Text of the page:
Exodus 18, Luke 21, Job 36, 2 Corinthians 6

DateVersionReading Plan
@March 7, 2024ESV (2016)M’Cheyne Plan 2024

Exodus 18

Exodus 18:21 (ESV) 21 Moreover, look for able men from all the people, men who fear God, who are trustworthy and hate a bribe, and place such men over the people as chiefs of thousands, of hundreds, of fifties, and of tens.

Moses was alone in judging among the people, a process described in Exod. 18:13 as taking from morning to evening. Moses’ father-in-law, Jethro, told Moses that what he was doing was not good and that he needed to delegate this task to trustworthy men who feared God and hate a bribe. The qualifications of the men to be selected are somewhat similar to Paul’s instruction for elders and overseers in places such as 1 Tim. 3:1-12 and Titus 1:5-9, although not as detailed. It is good to see in this how the appointment men over the people of God has remained consistent, reserved only for men who demonstrate a high level of godly character.

Luke 21

Luke 21:34–36 (ESV) 34 “But watch yourselves lest your hearts be weighed down with dissipation and drunkenness and cares of this life, and that day come upon you suddenly like a trap. 35 For it will come upon all who dwell on the face of the whole earth. 36 But stay awake at all times, praying that you may have strength to escape all these things that are going to take place, and to stand before the Son of Man.”

For much of this chapter, Jesus foretells coming destruction and wars. He ends this discourse with an admonition to remain watchful and to not be weighed down with carousing and cares of this life because the day will come suddenly like a trap. No one knows this day except the Father, not even the Son (Matt. 24:36), but the way in which we live should reflect a level of diligent readiness, assured of Jesus’ second advent to reap the harvest and gather His people to Himself.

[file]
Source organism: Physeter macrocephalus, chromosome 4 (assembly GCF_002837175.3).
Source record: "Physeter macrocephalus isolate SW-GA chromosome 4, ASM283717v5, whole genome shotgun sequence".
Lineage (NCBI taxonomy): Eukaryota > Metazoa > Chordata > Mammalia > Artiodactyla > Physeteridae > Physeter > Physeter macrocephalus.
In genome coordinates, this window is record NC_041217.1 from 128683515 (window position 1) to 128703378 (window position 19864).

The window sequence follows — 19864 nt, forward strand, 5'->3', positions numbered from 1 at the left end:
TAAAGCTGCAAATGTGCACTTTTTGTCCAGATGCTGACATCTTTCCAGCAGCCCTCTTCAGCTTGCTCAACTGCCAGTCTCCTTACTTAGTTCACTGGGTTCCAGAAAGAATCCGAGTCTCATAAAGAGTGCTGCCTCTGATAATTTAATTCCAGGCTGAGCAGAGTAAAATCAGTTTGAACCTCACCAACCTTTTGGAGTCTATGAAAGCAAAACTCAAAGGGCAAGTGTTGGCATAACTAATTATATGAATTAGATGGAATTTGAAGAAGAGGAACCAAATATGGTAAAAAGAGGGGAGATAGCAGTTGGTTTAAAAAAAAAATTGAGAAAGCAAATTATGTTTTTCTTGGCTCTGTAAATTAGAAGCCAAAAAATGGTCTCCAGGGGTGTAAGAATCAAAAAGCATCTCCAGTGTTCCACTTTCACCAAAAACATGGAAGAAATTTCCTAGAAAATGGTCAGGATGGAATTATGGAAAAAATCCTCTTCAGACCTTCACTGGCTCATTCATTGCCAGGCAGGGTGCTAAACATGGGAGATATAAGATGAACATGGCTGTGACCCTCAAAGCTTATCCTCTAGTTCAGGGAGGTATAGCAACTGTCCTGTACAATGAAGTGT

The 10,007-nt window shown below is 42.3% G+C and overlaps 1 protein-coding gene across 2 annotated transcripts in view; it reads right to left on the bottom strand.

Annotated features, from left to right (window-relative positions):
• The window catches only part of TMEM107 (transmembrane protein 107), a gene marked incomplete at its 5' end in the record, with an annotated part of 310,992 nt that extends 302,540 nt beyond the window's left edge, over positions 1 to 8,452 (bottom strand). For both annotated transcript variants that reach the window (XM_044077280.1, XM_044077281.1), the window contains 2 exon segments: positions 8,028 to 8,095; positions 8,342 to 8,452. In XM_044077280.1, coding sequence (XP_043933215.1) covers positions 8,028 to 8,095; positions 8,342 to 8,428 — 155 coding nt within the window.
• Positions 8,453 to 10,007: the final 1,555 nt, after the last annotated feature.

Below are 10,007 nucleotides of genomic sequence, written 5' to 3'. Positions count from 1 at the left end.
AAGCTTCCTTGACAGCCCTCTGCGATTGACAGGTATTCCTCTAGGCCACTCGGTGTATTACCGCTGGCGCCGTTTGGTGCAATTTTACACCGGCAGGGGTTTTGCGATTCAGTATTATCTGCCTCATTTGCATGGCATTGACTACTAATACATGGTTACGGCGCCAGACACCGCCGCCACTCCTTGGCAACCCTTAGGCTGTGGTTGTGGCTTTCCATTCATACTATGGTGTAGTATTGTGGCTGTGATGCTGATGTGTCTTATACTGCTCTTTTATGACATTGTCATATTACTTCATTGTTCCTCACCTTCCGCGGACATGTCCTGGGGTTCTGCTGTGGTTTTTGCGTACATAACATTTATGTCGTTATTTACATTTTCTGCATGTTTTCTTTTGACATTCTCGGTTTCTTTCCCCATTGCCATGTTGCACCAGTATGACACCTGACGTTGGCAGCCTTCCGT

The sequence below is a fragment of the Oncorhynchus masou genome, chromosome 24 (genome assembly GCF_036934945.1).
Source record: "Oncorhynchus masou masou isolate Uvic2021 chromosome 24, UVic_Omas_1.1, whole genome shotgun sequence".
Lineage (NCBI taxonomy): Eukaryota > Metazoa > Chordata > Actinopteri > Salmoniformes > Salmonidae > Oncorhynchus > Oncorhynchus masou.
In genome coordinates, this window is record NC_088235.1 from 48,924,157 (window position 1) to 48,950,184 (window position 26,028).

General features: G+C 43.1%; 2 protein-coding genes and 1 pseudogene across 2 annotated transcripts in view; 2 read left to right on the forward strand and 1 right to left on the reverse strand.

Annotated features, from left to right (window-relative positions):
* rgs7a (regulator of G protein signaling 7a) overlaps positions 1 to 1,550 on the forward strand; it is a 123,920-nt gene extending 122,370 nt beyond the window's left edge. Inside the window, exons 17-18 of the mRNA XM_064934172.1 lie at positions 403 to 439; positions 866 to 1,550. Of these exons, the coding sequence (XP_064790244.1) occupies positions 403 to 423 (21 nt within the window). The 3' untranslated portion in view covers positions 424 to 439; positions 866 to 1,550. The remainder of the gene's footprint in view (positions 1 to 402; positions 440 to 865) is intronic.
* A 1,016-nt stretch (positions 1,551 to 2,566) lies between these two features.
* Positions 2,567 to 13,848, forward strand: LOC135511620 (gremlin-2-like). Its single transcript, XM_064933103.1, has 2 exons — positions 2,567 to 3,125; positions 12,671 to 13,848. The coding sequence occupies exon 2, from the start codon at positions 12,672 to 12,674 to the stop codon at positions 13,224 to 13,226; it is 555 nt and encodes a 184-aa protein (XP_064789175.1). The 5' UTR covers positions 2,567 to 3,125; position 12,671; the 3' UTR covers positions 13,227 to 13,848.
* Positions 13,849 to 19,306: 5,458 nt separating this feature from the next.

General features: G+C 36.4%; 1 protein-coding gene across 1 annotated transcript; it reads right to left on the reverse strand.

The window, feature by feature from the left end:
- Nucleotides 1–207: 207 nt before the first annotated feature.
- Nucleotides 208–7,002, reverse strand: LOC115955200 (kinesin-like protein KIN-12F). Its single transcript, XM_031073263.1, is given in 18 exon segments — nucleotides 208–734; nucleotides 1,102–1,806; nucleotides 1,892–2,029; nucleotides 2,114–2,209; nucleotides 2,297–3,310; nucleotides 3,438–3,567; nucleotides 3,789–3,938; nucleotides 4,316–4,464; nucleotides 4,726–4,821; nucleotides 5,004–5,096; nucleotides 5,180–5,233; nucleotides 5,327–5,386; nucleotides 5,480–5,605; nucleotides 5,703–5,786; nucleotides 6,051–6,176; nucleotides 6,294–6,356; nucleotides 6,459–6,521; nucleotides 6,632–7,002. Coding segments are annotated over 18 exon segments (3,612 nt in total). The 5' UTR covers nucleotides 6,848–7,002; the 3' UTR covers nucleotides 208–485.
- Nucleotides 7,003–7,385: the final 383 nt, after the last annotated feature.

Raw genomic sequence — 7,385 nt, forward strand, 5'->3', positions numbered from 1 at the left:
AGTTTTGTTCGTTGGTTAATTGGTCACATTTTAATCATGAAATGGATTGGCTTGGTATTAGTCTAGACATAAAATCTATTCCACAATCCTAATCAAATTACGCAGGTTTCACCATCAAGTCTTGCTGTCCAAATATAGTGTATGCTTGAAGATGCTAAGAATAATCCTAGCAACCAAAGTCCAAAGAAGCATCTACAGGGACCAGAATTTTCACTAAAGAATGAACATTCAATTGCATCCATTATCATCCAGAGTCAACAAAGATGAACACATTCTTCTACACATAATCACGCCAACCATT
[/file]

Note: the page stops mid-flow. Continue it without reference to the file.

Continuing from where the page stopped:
Job 36

Job 36:21 (ESV) 21 Take care; do not turn to iniquity, for this you have chosen rather than affliction.

Elihu warns Job to not turn to iniquity as a substitute for affliction. Elihu wanted instead for Job to accept the discipline of God and learn why He had placed him in such a difficult situation. In this context, Elihu is making a blanket exhortation on Job’s circumstances, but there is truth here to extract. It is no picnic to be faced with adversity or conflict, but we are not to choose an iniquitous path as a means of avoidance. God can and often does employ times of affliction in order to bring about discipline and a greater reliance on Himself.

2 Corinthians 6

2 Corinthians 6:8–10 (ESV) 8 through honor and dishonor, through slander and praise. We are treated as impostors, and yet are true; 9 as unknown, and yet well known; as dying, and behold, we live; as punished, and yet not killed; 10 as sorrowful, yet always rejoicing; as poor, yet making many rich; as having nothing, yet possessing everything.

Paul gives an amazing list of contrasts with regard to his ministry. This is ours to share with him as we live as Christ-followers. We should expect dishonor, treatment as imposters, and to be punished and filled with sorrow at the brokenness of this world. Yet, in Christ we live in ultimate victory, possessing everything we need in Him to make many rich through the unfettered sharing of the gospel.

Carson on Exodus 18

In some ways, the account [of Jethro advising Moses to delegate judgment responsibility] is surprising. Major administrative structures are being put into place among the covenant community without any word from God. Why is Jethro, at best on the fringes of the covenant people, allowed to play such an extraordinary role as counselor and confidant of Moses? The questions answer themselves. God may use the means of “common grace” to instruct and enrich his people.

I had never noticed before how neither Jethro nor Moses sought the Lord in appointing trustworthy judges for the smaller matters among the people. Jethro simply gave his instruction and it says that “Moses listened to the voice of his father-in-law and did all that he had said.” (Exod. 18:24). As Carson rightly points out, there is a level of common grace at play in such decisions. However, key for us to understand is that our time spent with the Lord will impact our discernment and, over time, becoming more aligned with His Word.